"Artists are neither born nor made, they bring themselves into being through an internal process of creativity forged in the crucible of experience"
-Leonard Savage, Alaska Native Artist
Through his artwork, Leonard Savage has brought into being a unique and highly personal account of his own life's journey. Born in the small village of Holy Cross, Alaska, Leonard experienced a childhood most of us can only dream of. Long summer days of never ending light, a young boy's heaven on earth for exploring the vast wilderness that surrounded this tiny hamlet on the mighty Yukon River. And equally long, frozen winters, with the temperatures staying at -30 below for weeks on end. Time to sit at home, listening to the Athabascan elders talk about the old days, when dog sleds and boats were their only means of transportation, and when the native language was still spoken.
But times were changing - fast. Leonard and his many brothers and sisters never learned their native language. The missionaries had convinced their parents there was no place for it in the "civilized" world. His older siblings were sent off to Oklahoma for schooling, further separating them from the traditions and culture of their parents and grandparents. When Leonard was twelve, his Father moved the family to Anchorage, to provide a "better" life for his family.
The culture shock was like a wall, one which Leonard and all his family struggled to climb. Now the culture of the modern, western lifestyle crashed headlong against the village way of life. No longer was he a part of a peaceful, welcoming world, Leonard was forced to assimilate into a world of low income housing, alcohol abuse and crime.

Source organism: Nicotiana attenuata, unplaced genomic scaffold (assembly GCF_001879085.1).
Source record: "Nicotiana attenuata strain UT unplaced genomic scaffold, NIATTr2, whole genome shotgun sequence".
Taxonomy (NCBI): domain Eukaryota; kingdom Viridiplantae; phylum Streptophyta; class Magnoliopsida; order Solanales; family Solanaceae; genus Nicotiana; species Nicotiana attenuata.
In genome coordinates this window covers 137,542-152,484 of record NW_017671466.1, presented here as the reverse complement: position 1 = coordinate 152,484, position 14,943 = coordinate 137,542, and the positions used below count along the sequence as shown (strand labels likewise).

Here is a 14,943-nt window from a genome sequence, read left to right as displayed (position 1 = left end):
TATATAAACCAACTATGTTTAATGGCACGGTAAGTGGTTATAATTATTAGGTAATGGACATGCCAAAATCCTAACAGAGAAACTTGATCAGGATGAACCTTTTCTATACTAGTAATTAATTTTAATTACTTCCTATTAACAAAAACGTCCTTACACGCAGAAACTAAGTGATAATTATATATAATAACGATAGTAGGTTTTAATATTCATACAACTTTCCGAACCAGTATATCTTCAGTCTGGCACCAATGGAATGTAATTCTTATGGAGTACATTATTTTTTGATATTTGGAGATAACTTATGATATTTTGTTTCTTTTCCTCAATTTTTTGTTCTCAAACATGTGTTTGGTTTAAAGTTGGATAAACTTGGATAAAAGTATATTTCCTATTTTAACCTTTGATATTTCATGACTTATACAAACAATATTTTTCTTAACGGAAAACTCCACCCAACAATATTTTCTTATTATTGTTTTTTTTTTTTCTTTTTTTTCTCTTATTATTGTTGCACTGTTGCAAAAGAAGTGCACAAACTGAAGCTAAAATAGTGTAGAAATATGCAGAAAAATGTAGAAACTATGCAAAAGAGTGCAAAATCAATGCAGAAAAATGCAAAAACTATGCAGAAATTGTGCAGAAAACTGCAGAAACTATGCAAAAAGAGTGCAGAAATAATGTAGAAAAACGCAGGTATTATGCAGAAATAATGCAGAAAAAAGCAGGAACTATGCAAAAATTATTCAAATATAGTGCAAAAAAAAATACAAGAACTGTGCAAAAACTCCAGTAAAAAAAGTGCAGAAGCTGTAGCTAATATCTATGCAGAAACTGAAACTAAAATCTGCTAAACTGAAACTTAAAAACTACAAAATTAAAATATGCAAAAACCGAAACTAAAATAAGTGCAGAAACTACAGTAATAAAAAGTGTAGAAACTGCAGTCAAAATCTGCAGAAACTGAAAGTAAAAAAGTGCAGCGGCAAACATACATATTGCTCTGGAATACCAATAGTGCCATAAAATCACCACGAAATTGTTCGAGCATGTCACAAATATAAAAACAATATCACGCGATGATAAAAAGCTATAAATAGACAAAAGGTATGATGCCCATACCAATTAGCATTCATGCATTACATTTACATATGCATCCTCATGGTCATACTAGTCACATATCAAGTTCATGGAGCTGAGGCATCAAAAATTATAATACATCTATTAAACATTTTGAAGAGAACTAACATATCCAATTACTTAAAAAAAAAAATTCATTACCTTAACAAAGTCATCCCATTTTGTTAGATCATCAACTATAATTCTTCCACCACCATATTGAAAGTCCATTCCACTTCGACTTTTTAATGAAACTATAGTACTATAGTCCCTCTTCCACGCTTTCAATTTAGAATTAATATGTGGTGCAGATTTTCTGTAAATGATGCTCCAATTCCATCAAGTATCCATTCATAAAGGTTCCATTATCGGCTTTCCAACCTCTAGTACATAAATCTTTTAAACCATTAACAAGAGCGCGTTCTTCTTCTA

Through his teens years, Leonard struggled to determine who he was and how he was going to fit into this new scheme of things. That's when he discovered that it was his artwork that would help define his world. As a very young child, Leonard had enjoyed crafting all sorts of things - traps, toys, artwork, tools. He had long ago discovered that he was good at carving.
As a teenager in Anchorage, Leonard reached back to this part of himself and rediscovered his inner creativity. Looking for a traditional medium in which to express his culture and its traditions, he began carving bone, antler and stone, finally choosing walrus ivory as the medium best suited to his finely detailed carvings. Carved on such a small scale, Leonard's depictions of the wildlife which surrounded him as he grew up on the Yukon, are each a miniature part of his own life's journey.
In the delicate spread of an eagle's outstretched wing, in the muscles of a moose's shoulders as it faces the wolf, in the stance of the dancer as he reenacts the hunt, Leonard has brought himself into being, a small part living inside each work of art. And in order to share himself, his life, his culture and the traditions of his ancestors, Leonard has made his artwork available for all to experience, one small piece of that larger experience known as Alaska.